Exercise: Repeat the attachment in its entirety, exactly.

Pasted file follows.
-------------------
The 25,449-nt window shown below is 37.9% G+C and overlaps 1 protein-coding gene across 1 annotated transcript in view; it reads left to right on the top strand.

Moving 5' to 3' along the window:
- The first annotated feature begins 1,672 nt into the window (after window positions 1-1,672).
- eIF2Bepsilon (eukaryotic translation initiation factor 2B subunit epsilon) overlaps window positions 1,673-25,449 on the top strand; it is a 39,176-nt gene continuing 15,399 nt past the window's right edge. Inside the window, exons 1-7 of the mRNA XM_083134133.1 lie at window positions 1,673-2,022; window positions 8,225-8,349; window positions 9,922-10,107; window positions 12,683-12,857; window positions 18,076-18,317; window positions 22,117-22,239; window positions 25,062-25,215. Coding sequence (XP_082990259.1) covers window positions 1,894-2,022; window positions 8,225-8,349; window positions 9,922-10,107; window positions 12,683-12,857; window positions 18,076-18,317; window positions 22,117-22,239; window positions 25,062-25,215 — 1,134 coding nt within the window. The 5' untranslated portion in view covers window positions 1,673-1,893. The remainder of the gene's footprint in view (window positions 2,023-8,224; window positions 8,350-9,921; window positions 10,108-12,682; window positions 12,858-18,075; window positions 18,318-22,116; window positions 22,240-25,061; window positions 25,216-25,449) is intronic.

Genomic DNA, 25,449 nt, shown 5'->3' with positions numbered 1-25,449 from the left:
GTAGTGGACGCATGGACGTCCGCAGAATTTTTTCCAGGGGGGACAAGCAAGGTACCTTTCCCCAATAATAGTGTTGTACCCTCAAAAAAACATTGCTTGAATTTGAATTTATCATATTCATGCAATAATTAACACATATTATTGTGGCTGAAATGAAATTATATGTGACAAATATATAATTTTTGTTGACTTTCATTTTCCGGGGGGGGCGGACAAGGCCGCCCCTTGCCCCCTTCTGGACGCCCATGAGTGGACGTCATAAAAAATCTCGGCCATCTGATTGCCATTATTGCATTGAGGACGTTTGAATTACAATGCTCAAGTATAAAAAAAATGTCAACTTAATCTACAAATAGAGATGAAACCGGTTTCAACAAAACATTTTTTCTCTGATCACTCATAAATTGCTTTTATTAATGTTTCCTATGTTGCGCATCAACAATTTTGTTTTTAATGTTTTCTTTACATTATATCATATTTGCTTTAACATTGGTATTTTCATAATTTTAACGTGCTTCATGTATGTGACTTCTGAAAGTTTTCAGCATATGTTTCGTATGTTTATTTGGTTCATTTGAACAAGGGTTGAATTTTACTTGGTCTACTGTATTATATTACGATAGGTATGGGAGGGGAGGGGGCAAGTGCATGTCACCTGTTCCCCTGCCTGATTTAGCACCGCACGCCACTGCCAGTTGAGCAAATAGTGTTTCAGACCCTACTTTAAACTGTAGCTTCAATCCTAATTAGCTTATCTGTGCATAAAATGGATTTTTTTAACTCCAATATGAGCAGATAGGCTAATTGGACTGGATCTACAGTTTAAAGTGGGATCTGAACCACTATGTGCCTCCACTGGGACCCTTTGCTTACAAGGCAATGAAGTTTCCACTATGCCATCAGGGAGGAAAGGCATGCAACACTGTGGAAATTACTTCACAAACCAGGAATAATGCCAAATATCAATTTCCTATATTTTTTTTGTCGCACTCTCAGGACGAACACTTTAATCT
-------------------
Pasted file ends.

The 25,449-nt window shown below is 37.9% G+C and overlaps 1 protein-coding gene across 1 annotated transcript in view; it reads left to right on the top strand.

Moving 5' to 3' along the window:
- The first annotated feature begins 1,672 nt into the window (after window positions 1-1,672).
- eIF2Bepsilon (eukaryotic translation initiation factor 2B subunit epsilon) overlaps window positions 1,673-25,449 on the top strand; it is a 39,176-nt gene continuing 15,399 nt past the window's right edge. Inside the window, exons 1-7 of the mRNA XM_083134133.1 lie at window positions 1,673-2,022; window positions 8,225-8,349; window positions 9,922-10,107; window positions 12,683-12,857; window positions 18,076-18,317; window positions 22,117-22,239; window positions 25,062-25,215. Coding sequence (XP_082990259.1) covers window positions 1,894-2,022; window positions 8,225-8,349; window positions 9,922-10,107; window positions 12,683-12,857; window positions 18,076-18,317; window positions 22,117-22,239; window positions 25,062-25,215 — 1,134 coding nt within the window. The 5' untranslated portion in view covers window positions 1,673-1,893. The remainder of the gene's footprint in view (window positions 2,023-8,224; window positions 8,350-9,921; window positions 10,108-12,682; window positions 12,858-18,075; window positions 18,318-22,116; window positions 22,240-25,061; window positions 25,216-25,449) is intronic.

Genomic DNA, 25,449 nt, shown 5'->3' with positions numbered 1-25,449 from the left:
GTAGTGGACGCATGGACGTCCGCAGAATTTTTTCCAGGGGGGACAAGCAAGGTACCTTTCCCCAATAATAGTGTTGTACCCTCAAAAAAACATTGCTTGAATTTGAATTTATCATATTCATGCAATAATTAACACATATTATTGTGGCTGAAATGAAATTATATGTGACAAATATATAATTTTTGTTGACTTTCATTTTCCGGGGGGGGCGGACAAGGCCGCCCCTTGCCCCCTTCTGGACGCCCATGAGTGGACGTCATAAAAAATCTCGGCCATCTGATTGCCATTATTGCATTGAGGACGTTTGAATTACAATGCTCAAGTATAAAAAAAATGTCAACTTAATCTACAAATAGAGATGAAACCGGTTTCAACAAAACATTTTTTCTCTGATCACTCATAAATTGCTTTTATTAATGTTTCCTATGTTGCGCATCAACAATTTTGTTTTTAATGTTTTCTTTACATTATATCATATTTGCTTTAACATTGGTATTTTCATAATTTTAACGTGCTTCATGTATGTGACTTCTGAAAGTTTTCAGCATATGTTTCGTATGTTTATTTGGTTCATTTGAACAAGGGTTGAATTTTACTTGGTCTACTGTATTATATTACGATAGGTATGGGAGGGGAGGGGGCAAGTGCATGTCACCTGTTCCCCTGCCTGATTTAGCACCGCACGCCACTGCCAGTTGAGCAAATAGTGTTTCAGACCCTACTTTAAACTGTAGCTTCAATCCTAATTAGCTTATCTGTGCATAAAATGGATTTTTTTAACTCCAATATGAGCAGATAGGCTAATTGGACTGGATCTACAGTTTAAAGTGGGATCTGAACCACTATGTGCCTCCACTGGGACCCTTTGCTTACAAGGCAATGAAGTTTCCACTATGCCATCAGGGAGGAAAGGCATGCAACACTGTGGAAATTACTTCACAAACCAGGAATAATGCCAAATATCAATTTCCTATATTTTTTTTGTCGCACTCTCAGGACGAACACTTTAATCT